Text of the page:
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How We View Relationships at work influences another area of the workplace, How We Handle Conflict. As always, to avoid stereotyping, we let our prototype Max represent the masculine side of the masculine-feminine continuum and the prototype Fran represent the feminine side. On the masculine side of How We Handle Conflict is “Direct”; on the feminine side is “Indirect.” Within the feminine worldview, Fran sees herself in a network where relationships matter more than status or winning. It is logical, then, that she would avoid conflict and handle issues in an indirect way in order to preserve relationships. In  the masculine worldview, Max sees himself in a hierarchy where status and winning trump connections.  His direct approach to conflict is designed to accomplish goals, build his status and help him “win.”

Max is more “wired” to fight directly than Fran. The part of the brain that handles anger, fear and aggression (the amygdala) is larger in Max’s male brain. The part of the brain that suppresses anger is larger in Fran’s female brain. The hormones that predominate in each may influence differences in how they handle conflict. Max has more testosterone, which drives aggression and the “fight or flight” response. Under stress, while Max secretes testosterone, Fran may secrete oxytocin, the bonding hormone. This (a) drives her to protect her offspring and (b) triggers the “tend and befriend” response. Connecting with others provides strength in numbers, compensating for her smaller size and lesser strength. (Relationships, in this sense, are a matter of survival for Fran.)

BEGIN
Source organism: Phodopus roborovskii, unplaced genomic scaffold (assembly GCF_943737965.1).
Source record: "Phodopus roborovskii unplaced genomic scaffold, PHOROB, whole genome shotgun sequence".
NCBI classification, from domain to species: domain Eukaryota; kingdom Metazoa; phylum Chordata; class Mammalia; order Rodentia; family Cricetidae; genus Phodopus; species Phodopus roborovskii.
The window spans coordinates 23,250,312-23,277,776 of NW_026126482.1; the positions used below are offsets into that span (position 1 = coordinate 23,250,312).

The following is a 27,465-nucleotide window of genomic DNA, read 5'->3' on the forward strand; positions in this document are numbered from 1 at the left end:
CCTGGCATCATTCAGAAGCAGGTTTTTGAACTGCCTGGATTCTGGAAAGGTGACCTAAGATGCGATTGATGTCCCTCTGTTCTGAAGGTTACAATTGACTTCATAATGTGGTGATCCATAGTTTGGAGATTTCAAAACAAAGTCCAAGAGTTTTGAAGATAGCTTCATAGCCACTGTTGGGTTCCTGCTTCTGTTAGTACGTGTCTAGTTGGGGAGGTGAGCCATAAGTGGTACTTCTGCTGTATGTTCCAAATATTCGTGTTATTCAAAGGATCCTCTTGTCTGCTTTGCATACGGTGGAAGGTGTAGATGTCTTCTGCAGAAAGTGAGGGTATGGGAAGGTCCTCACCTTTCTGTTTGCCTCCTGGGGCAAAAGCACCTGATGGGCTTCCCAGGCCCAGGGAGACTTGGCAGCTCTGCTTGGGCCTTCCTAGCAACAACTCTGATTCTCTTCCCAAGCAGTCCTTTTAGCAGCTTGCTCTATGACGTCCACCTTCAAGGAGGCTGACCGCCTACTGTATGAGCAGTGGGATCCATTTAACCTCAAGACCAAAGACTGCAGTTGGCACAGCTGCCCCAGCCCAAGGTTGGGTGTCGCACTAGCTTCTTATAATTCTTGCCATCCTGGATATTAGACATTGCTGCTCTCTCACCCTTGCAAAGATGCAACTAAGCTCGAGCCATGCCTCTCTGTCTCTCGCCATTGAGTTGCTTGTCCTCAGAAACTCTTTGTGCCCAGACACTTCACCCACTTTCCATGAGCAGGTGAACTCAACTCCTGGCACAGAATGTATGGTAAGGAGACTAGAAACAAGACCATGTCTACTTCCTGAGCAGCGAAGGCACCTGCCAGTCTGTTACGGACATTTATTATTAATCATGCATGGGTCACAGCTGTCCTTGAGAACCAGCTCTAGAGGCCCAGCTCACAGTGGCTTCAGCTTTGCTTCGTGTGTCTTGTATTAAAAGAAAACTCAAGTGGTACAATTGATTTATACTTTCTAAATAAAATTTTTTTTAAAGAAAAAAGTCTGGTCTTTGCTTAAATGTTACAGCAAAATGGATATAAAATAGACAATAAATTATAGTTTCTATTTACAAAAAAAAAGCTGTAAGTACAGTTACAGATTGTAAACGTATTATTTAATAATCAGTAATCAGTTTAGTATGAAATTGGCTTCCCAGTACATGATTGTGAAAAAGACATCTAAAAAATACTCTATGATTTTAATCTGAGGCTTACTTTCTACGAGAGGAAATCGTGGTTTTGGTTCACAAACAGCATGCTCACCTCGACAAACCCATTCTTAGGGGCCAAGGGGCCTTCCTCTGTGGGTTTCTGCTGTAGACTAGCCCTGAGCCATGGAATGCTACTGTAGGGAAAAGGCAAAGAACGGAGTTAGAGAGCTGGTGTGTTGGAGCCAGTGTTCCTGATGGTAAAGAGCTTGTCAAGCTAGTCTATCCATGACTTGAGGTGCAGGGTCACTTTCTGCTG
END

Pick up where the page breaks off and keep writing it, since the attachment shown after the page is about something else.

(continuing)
Culture reinforces these physiological differences. As a child, Max learned not to cry or express many emotions. Research shows that, even if a man’s brain registers emotions, his facial muscles can quickly adjust to mask the emotion.  It is more acceptable for Max to show anger while Fran has been taught not to show that emotion. In childhood, Max and Fran played differently. Max’s games involved conflict, aggression and winners and losers. Fran played games with little conflict in which relationships trumped winning (and the rules).

Max quickly gets over a conflict with a colleague; it isn’t personal to him, and handling it directly brings closure. Because of how she values relationships, conflict is often personal to Fran, and she may hold onto it for a very long time! Her value of close relationships may make it hard for her to confront a friend or colleague directly, even though indirect forms of conflict–suppressing her anger or telling others about it–may be more damaging in the end.

Healthy conflict management is a not a strength in many workplaces. What elements of direct and indirect conflict do you think contribute to healthy conflict resolution?